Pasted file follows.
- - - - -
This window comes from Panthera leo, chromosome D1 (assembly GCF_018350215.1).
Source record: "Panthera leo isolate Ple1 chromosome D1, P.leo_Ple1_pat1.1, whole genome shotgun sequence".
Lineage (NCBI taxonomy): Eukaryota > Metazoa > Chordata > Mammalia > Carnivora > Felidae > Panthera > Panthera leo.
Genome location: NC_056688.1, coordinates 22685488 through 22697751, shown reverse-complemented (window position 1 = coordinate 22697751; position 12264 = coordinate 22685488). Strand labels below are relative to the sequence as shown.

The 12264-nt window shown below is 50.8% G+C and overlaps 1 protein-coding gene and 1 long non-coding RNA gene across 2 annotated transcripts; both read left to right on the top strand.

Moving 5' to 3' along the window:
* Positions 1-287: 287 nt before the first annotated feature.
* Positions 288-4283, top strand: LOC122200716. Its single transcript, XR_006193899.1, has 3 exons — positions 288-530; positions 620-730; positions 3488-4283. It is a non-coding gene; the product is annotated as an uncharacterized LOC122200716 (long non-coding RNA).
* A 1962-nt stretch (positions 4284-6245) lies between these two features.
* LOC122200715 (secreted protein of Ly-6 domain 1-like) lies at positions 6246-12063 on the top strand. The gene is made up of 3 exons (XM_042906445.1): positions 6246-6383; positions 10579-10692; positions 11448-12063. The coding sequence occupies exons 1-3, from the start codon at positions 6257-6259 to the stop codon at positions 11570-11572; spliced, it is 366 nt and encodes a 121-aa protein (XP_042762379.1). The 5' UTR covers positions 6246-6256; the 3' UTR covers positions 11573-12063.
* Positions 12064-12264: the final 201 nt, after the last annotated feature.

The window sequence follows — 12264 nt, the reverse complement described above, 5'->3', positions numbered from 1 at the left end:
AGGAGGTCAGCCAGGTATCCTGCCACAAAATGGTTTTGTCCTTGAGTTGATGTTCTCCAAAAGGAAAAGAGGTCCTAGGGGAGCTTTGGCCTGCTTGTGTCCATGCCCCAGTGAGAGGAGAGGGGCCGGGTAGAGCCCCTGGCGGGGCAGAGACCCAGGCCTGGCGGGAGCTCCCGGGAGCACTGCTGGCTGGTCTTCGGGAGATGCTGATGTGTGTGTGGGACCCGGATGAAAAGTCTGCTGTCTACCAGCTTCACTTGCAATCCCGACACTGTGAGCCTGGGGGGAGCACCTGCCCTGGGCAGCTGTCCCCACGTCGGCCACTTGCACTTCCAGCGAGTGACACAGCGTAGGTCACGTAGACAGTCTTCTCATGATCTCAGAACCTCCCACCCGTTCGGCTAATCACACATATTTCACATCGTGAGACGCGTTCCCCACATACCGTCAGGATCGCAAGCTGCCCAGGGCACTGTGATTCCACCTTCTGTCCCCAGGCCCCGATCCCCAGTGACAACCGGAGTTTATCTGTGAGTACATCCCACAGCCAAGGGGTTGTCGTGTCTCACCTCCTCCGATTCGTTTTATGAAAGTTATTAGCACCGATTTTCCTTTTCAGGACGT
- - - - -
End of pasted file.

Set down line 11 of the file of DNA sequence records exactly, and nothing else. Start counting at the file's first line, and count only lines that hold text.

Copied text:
* Positions 12064-12264: the final 201 nt, after the last annotated feature.